No rose is resistant to this deadly virus disease. Symptoms of rose rosette disease (photo) vary greatly from the species or cultivar planted. Leaves may be small, distorted, and exhibit a conspicuous red pigmentation. Diseased canes may also be noticeably thicker than others around them, and/or may grow in a spiral pattern.
Multi-flora roses, a noxious shrubby weed, are most susceptible and often are first to contract the disease. Very small eriophyid mites transmit rose rosette disease by feeding off the plants which are already infected. Mites transmit the virus to healthy roses nearby. Control measures must be rapid and decisive.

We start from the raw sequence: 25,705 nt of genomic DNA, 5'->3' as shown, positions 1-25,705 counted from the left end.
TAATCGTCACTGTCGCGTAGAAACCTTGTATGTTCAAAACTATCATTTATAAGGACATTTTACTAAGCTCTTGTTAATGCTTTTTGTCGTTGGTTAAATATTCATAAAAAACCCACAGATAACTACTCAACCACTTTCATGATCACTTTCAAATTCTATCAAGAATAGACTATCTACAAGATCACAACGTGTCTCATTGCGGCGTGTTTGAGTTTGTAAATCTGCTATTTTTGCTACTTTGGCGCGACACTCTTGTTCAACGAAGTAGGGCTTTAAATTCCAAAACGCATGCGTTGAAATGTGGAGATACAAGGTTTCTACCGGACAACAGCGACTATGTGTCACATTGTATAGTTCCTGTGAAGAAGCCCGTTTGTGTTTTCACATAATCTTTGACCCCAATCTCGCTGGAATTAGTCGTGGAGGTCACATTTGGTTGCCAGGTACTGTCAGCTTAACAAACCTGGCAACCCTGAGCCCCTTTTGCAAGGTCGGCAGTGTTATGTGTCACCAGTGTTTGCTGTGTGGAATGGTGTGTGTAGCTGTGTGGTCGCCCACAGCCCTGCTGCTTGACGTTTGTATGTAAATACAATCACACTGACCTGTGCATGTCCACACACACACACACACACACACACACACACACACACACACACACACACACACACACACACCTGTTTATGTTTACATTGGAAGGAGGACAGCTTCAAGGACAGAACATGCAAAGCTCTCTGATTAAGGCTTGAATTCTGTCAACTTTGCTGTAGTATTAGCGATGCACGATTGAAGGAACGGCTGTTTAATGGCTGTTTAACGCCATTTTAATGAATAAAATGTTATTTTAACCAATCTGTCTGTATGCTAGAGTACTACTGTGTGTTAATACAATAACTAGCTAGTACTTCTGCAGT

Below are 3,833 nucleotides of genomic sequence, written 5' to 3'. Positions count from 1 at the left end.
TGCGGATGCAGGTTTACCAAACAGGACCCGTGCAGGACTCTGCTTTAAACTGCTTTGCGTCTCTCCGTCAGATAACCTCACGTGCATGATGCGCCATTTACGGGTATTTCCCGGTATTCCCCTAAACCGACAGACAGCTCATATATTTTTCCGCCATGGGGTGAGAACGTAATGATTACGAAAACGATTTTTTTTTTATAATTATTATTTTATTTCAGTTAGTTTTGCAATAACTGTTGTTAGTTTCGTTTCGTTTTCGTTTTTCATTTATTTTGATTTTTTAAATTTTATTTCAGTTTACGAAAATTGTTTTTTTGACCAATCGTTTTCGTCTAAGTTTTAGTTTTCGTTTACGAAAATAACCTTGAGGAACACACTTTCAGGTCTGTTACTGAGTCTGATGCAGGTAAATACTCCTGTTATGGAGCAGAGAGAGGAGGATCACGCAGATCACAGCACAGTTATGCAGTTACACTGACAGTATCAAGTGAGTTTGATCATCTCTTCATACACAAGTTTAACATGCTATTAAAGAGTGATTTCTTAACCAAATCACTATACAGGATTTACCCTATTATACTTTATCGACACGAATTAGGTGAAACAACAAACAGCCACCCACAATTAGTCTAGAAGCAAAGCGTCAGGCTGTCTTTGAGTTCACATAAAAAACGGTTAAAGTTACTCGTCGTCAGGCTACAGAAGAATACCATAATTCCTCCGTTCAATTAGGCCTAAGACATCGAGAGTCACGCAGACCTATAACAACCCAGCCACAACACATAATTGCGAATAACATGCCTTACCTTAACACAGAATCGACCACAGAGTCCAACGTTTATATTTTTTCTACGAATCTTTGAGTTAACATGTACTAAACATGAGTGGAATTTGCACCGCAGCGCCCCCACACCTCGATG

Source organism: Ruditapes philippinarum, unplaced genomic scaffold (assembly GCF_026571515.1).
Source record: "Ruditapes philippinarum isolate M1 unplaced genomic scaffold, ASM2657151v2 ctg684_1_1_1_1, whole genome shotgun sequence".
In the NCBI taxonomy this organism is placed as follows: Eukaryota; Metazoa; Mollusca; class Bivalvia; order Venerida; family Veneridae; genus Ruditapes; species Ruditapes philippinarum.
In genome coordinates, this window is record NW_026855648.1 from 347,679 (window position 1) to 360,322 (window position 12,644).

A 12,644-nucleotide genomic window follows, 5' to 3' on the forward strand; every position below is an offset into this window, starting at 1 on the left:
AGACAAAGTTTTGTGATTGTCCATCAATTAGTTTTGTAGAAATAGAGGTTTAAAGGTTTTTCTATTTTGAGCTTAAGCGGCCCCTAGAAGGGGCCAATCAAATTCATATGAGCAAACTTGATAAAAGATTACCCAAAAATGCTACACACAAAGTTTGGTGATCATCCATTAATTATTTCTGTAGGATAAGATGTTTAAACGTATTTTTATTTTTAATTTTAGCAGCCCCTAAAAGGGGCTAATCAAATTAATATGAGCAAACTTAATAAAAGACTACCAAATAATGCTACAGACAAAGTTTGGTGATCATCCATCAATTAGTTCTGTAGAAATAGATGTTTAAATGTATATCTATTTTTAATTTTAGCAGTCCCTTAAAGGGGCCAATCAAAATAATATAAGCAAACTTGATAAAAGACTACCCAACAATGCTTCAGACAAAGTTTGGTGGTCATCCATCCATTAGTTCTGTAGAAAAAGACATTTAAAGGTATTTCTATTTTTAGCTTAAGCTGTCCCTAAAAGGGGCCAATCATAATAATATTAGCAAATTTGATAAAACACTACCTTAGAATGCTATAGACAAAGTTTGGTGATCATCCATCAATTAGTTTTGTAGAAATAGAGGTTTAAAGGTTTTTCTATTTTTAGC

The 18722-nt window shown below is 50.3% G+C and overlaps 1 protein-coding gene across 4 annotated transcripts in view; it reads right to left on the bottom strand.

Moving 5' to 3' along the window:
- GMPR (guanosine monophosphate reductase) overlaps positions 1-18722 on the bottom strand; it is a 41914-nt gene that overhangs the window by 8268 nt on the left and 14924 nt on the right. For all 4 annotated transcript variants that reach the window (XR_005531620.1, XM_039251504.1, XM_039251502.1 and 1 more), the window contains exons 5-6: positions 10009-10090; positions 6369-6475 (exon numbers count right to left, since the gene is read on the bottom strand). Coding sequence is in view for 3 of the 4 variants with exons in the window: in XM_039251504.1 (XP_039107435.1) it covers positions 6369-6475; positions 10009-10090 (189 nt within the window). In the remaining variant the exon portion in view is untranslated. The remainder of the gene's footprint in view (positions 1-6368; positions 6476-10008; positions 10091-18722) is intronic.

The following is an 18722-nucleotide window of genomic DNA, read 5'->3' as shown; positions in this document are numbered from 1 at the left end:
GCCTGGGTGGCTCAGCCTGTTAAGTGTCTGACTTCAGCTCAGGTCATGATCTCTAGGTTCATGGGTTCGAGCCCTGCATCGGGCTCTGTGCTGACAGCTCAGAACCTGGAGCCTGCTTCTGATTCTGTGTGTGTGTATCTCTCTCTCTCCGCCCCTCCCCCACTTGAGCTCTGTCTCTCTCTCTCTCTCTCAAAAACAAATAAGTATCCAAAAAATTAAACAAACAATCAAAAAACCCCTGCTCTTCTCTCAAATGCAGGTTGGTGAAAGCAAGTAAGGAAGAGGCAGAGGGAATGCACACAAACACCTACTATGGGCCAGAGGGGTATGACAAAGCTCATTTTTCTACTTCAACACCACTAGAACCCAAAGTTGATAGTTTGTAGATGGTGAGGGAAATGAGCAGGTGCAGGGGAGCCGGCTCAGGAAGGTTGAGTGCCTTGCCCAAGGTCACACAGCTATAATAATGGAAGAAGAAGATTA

Insect spraying will help. Spray roses with Sevin (carbaryl) insecticide for partial control of the eriophyid mite. Eliminate multi-floral roses within 300 feet from any rose plantings, preferably from all surrounding yards and gardens.
Prune out all diseased and suspected canes. Remove all prunings immediately from the property. If symptoms reappear on new re-growth canes, remove the bush from the property. When planting roses, space them far enough apart that foliage does not touch neighboring plants.